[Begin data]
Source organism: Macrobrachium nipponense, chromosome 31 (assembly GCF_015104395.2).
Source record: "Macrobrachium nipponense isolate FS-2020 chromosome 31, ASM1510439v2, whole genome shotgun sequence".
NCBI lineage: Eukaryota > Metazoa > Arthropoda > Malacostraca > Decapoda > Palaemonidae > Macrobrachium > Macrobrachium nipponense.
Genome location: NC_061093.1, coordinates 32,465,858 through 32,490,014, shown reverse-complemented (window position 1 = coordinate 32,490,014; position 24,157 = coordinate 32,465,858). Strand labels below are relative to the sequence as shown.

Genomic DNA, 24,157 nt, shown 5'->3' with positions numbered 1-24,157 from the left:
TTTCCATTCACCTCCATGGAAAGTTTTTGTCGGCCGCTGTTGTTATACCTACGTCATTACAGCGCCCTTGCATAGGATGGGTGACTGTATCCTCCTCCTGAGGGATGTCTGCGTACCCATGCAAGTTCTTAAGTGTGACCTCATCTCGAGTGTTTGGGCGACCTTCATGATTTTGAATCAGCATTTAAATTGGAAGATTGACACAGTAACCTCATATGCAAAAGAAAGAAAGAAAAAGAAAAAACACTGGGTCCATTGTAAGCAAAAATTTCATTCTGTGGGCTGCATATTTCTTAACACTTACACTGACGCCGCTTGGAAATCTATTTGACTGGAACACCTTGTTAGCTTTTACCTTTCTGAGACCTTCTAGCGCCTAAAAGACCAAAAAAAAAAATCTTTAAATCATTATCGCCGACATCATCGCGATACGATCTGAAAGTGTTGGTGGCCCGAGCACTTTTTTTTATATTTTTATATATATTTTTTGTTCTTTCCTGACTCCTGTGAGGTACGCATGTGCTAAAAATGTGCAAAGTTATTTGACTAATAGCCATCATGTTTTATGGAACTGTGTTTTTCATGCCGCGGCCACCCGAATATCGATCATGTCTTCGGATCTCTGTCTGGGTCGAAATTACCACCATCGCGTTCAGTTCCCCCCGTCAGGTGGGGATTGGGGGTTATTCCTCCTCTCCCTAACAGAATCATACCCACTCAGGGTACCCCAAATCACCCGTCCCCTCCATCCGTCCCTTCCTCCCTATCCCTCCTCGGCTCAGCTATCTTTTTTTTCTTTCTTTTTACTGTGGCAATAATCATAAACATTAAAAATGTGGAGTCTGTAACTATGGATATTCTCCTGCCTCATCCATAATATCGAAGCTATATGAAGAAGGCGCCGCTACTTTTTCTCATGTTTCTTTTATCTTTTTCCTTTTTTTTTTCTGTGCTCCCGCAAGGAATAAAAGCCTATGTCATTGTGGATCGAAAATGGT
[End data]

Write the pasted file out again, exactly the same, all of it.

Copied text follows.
Source organism: Macrobrachium nipponense, chromosome 31 (assembly GCF_015104395.2).
Source record: "Macrobrachium nipponense isolate FS-2020 chromosome 31, ASM1510439v2, whole genome shotgun sequence".
NCBI lineage: Eukaryota > Metazoa > Arthropoda > Malacostraca > Decapoda > Palaemonidae > Macrobrachium > Macrobrachium nipponense.
Genome location: NC_061093.1, coordinates 32,465,858 through 32,490,014, shown reverse-complemented (window position 1 = coordinate 32,490,014; position 24,157 = coordinate 32,465,858). Strand labels below are relative to the sequence as shown.

Genomic DNA, 24,157 nt, shown 5'->3' with positions numbered 1-24,157 from the left:
TTTCCATTCACCTCCATGGAAAGTTTTTGTCGGCCGCTGTTGTTATACCTACGTCATTACAGCGCCCTTGCATAGGATGGGTGACTGTATCCTCCTCCTGAGGGATGTCTGCGTACCCATGCAAGTTCTTAAGTGTGACCTCATCTCGAGTGTTTGGGCGACCTTCATGATTTTGAATCAGCATTTAAATTGGAAGATTGACACAGTAACCTCATATGCAAAAGAAAGAAAGAAAAAGAAAAAACACTGGGTCCATTGTAAGCAAAAATTTCATTCTGTGGGCTGCATATTTCTTAACACTTACACTGACGCCGCTTGGAAATCTATTTGACTGGAACACCTTGTTAGCTTTTACCTTTCTGAGACCTTCTAGCGCCTAAAAGACCAAAAAAAAAAATCTTTAAATCATTATCGCCGACATCATCGCGATACGATCTGAAAGTGTTGGTGGCCCGAGCACTTTTTTTTATATTTTTATATATATTTTTTGTTCTTTCCTGACTCCTGTGAGGTACGCATGTGCTAAAAATGTGCAAAGTTATTTGACTAATAGCCATCATGTTTTATGGAACTGTGTTTTTCATGCCGCGGCCACCCGAATATCGATCATGTCTTCGGATCTCTGTCTGGGTCGAAATTACCACCATCGCGTTCAGTTCCCCCCGTCAGGTGGGGATTGGGGGTTATTCCTCCTCTCCCTAACAGAATCATACCCACTCAGGGTACCCCAAATCACCCGTCCCCTCCATCCGTCCCTTCCTCCCTATCCCTCCTCGGCTCAGCTATCTTTTTTTTCTTTCTTTTTACTGTGGCAATAATCATAAACATTAAAAATGTGGAGTCTGTAACTATGGATATTCTCCTGCCTCATCCATAATATCGAAGCTATATGAAGAAGGCGCCGCTACTTTTTCTCATGTTTCTTTTATCTTTTTCCTTTTTTTTTTCTGTGCTCCCGCAAGGAATAAAAGCCTATGTCATTGTGGATCGAAAATGGT